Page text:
Background: Epilepsy is a common serious neurologic disorder in children. However, most studies of children's functional difficulties and school limitations have used samples from tertiary care or other clinical settings.
Objective: To compare functional difficulties and school limitations of a national sample of US children with special health care needs (CSHCN) with and without epilepsy.
Methods: Data from the 2009-2010 National Survey of CSHCN for 31,897 children aged 6-17 years with and without epilepsy were analyzed for CSHCN in two groups: 1) CSHCN with selected comorbid conditions (intellectual disability, cerebral palsy, autism, or traumatic brain injury) and 2) CSHCN without these conditions. Functional difficulties and school limitations, adjusted for the effect of sociodemographic characteristics, were examined by epilepsy and comorbid conditions.
Results: Three percent of CSHCN had epilepsy. Among CSHCN with epilepsy 53% had comorbid conditions. Overall CSHCN with epilepsy, both with and without comorbid conditions, had more functional difficulties than CSHCN without epilepsy. For example, after adjustment for sociodemographic characteristics a higher percentage of children with epilepsy, compared to children without epilepsy, had difficulty with communication (with conditions: 53% vs. 37%, without conditions: 13% vs. 5%). Results for school limitations were similar. After adjustment, a higher percentage of children with epilepsy, compared to children without epilepsy, missed 11 + school days in the past year (with conditions: 36% vs. 18%, without conditions: 21% vs. 15%).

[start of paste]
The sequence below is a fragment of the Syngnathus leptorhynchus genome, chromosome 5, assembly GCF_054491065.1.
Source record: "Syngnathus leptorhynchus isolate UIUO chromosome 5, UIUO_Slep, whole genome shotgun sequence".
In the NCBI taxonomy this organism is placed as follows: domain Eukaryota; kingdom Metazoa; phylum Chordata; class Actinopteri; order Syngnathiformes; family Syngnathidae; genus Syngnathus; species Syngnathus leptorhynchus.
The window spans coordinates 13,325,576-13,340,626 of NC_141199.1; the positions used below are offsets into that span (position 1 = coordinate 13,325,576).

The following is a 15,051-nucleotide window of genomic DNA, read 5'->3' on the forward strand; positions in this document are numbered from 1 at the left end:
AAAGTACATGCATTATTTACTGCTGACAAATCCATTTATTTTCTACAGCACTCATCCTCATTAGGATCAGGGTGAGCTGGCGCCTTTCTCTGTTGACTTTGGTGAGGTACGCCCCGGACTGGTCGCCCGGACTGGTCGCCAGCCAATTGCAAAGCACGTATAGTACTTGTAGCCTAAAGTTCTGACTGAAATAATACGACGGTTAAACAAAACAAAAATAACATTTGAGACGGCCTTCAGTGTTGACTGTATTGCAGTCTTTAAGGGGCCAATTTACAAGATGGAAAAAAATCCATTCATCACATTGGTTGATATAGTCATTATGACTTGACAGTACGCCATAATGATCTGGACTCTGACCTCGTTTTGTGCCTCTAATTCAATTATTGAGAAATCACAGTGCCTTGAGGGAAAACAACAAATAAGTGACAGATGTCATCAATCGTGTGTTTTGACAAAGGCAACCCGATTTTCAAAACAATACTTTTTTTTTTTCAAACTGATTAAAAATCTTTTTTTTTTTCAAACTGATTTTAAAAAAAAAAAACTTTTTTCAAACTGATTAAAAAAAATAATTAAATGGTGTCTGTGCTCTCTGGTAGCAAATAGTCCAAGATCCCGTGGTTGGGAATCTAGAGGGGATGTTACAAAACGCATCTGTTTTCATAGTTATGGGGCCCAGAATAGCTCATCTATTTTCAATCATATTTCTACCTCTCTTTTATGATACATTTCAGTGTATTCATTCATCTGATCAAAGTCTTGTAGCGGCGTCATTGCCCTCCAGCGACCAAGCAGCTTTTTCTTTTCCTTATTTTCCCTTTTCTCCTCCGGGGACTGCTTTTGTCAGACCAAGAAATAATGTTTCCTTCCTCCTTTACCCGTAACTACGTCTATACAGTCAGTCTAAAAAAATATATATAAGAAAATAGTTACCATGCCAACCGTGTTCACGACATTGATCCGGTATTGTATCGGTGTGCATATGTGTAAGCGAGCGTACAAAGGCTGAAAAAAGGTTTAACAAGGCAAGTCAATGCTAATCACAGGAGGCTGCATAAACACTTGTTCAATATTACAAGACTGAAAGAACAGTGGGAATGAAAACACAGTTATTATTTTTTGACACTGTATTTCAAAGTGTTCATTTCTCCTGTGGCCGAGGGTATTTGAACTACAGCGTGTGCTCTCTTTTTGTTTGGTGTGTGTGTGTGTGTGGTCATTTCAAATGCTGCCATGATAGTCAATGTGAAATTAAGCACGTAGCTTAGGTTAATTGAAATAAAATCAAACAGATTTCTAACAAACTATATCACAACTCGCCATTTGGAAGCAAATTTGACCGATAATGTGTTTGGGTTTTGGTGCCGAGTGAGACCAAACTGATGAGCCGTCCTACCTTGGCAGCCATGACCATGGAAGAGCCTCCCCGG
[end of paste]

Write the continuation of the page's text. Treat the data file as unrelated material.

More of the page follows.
Conclusion: CSHCN with epilepsy, compared to CSHCN without epilepsy, were more likely to have functional difficulties and limitations in school attendance regardless of comorbid conditions.
Keywords: Comorbid conditions; Disability; Epilepsy.
Published by Elsevier Inc.